Quite strange moment for imaging, Rosetta will have tens of "encounters" within 0.1 AU while going through inner parts of Main belt after 2007-2008.

Rosetta will meet Lutetia again on 10 July 2010 for a close flyby (from a distance of 3000 km).
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mchan
post Nov 22 2006, 04:15 AM
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QUOTE (Rakhir @ Nov 21 2006, 01:24 PM) *
Rosetta will meet Lutetia again on 10 July 2010 for a close flyby (from a distance of 3000 km).

Something to look forward to. The largest asteroid to be encountered to date, and an M-type asteroid which has not been seen close up before. Now if only the ESA folks will kindly post raw images as they receive them...
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Holder of the Tw...
post Nov 22 2006, 05:57 AM
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Does anyone know whether it will be possible to do a mass determination during the Lutetia flyby? Usually these require ultra stable oscillators attached to the transmitters, in order to get a stable enough frequency to track the doppler shift. And you would like to fly as close to your target as possible.

Seeing as how it's an M type, a density measurement, even if it's rough but reasonable (spec. grav +/- 1.5), would be a very useful piece of information.
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edstrick
post Nov 22 2006, 11:43 AM
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a 3000 km flyby is pretty useless for any asteroid mass determination unless the 'oid is something really big, like over 100 km. What's Lutetia's est. diam?
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mchan
post Nov 22 2006, 11:46 AM
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Around 100 km. smile.gif So it's borderline.
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ugordan
post Nov 22 2006, 01:21 PM
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Well, Galileo flybys of Gaspra and Ida were around the same ballpark distance (1600 and 2400 km, respectively) and mass estimates were acquired, probably through two-way doppler before and after the encounter. Rosetta is reaction wheel controlled so in principle it should allow a rough mass estimate to be given in the same way, especially since Lutetia is significantly more massive than the former two so its signature should be much more easily detectable.

EDIT: On second thought, determining Ida's mass was much more straightforward. It has a moon orbiting at a known distance and a known orbital period so mass can be determined to high accuracy. As for Gaspra, the following page has this to say:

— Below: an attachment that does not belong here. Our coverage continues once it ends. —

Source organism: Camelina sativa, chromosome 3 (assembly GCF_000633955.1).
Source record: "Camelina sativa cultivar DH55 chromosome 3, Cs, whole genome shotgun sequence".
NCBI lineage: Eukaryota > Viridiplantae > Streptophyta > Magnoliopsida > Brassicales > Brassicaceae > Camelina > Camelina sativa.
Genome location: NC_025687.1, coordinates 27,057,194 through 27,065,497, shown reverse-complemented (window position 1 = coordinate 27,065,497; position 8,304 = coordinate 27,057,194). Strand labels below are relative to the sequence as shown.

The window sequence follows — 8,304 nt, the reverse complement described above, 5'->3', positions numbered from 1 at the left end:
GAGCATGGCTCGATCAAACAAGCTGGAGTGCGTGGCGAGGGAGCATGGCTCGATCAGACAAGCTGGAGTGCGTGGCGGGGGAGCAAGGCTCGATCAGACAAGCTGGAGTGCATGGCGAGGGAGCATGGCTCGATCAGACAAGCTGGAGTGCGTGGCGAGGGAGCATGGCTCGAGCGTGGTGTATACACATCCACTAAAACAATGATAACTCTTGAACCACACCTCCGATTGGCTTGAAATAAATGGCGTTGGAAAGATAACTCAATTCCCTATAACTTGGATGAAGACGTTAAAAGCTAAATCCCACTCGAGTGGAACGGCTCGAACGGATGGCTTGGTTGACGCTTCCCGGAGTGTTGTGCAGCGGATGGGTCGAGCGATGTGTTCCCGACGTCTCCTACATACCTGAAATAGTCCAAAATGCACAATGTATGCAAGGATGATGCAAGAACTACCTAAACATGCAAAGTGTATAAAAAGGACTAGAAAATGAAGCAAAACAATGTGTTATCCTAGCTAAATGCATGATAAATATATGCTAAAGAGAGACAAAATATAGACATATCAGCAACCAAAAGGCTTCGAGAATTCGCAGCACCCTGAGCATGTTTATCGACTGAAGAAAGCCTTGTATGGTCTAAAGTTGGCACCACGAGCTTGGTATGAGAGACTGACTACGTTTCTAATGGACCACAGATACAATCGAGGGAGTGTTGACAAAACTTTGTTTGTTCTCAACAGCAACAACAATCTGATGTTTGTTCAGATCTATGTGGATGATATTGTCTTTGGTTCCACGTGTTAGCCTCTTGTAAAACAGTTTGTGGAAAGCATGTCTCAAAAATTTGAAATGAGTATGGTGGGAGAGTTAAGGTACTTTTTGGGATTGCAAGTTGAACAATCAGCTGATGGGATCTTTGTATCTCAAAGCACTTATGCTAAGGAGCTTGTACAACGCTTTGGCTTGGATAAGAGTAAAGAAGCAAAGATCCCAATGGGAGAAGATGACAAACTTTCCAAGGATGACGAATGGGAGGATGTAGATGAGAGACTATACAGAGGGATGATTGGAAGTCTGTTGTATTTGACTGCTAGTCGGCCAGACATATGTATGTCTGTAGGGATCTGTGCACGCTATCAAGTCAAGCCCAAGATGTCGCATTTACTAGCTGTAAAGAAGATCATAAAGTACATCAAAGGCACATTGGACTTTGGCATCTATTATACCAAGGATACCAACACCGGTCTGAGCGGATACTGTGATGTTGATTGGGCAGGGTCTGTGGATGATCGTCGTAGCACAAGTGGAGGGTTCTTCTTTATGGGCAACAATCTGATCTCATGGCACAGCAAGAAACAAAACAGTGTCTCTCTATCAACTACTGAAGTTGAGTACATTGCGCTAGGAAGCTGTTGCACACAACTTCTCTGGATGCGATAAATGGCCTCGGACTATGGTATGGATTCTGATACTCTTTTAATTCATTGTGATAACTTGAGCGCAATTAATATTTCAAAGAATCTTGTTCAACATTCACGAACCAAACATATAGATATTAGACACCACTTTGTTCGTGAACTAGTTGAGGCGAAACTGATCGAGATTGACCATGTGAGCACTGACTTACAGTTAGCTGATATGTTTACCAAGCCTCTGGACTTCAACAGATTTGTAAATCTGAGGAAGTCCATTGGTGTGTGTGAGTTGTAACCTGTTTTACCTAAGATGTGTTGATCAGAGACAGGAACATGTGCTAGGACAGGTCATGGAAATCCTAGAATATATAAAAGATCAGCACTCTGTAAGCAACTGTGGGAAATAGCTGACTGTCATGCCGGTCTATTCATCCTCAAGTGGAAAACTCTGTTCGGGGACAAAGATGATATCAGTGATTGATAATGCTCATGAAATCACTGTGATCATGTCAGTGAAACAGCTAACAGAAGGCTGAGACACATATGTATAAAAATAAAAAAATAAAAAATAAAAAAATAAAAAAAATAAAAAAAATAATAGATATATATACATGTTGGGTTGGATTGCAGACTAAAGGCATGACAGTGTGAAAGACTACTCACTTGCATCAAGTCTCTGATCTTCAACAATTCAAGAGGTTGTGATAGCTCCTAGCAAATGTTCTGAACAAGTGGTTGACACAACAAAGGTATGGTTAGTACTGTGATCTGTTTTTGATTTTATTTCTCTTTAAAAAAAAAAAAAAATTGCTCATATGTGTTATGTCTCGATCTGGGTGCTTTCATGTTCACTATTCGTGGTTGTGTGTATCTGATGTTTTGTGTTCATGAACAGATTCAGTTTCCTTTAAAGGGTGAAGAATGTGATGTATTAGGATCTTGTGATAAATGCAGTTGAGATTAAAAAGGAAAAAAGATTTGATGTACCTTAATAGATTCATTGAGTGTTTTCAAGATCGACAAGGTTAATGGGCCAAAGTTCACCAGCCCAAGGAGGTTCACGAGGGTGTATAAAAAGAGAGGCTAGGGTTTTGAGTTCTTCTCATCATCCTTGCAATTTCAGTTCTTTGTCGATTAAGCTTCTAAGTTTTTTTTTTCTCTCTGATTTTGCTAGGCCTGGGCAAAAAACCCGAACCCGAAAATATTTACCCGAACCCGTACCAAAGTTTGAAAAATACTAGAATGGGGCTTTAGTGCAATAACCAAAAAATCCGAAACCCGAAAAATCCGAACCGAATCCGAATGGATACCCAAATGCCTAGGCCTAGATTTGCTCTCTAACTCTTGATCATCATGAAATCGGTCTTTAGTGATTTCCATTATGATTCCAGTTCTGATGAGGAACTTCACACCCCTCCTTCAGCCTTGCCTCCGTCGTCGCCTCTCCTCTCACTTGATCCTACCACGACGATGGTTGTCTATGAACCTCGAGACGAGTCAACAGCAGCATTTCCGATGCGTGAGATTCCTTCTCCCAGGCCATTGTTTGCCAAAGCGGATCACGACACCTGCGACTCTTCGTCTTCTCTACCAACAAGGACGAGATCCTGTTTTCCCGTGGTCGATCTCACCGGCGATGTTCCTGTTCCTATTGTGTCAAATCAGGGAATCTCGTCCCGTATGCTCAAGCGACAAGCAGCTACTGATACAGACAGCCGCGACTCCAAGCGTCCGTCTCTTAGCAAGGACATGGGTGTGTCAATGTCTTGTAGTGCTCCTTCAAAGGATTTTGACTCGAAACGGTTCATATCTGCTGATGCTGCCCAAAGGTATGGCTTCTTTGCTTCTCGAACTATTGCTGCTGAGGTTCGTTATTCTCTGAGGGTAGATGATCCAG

QUOTE
Most asteroids are too small to produce noticeable effects on spacecraft. Galileo's 1991 encounter with the asteroid Gaspra produced only images. In 1993, however, Galileo is scheduled to fly by the asteroid Ida, and it is expected that the relatively close approach to Ida will yield the first experimentally measured estimate of an asteroid's mass and therefore density. The corresponding constraints on its composition will allow new insight into theories of the evolution of the solar system and asteroid belt.


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Rakhir
post Nov 29 2006, 09:47 PM
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Rosetta warms up for Mars swing-by
http://www.esa.int/esaCP/SEMNJ8D4VUE_index_0.html

Instruments from both Rosetta orbiter and Philae lander will be used during the observation campaign.
The purpose of the 36-hour observation campaign of 21-Lutetia is to understand the rotation direction of the asteroid.

Rosetta will be able to observe Mars from about 20 hours before it makes its closest approach to about a few weeks after.
Rosetta instruments will be switched off around the eclipse period. However, Philae lander will still be operating and taking measurements during the eclipse as the lander has its own independent power system.
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mchan
post Nov 30 2006, 04:45 AM
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The ESA Rosetta website has a list of the various planetary and asteroid flyby's and their dates, but I did not find a graphic / plot of the trajectory. Is there a figure of the trajectory on ESA (or another public) website that shows the flyby's similar to the figure on the Messenger website for the Messenger mission --

http://messenger.jhuapl.edu/the_mission/trajectory.html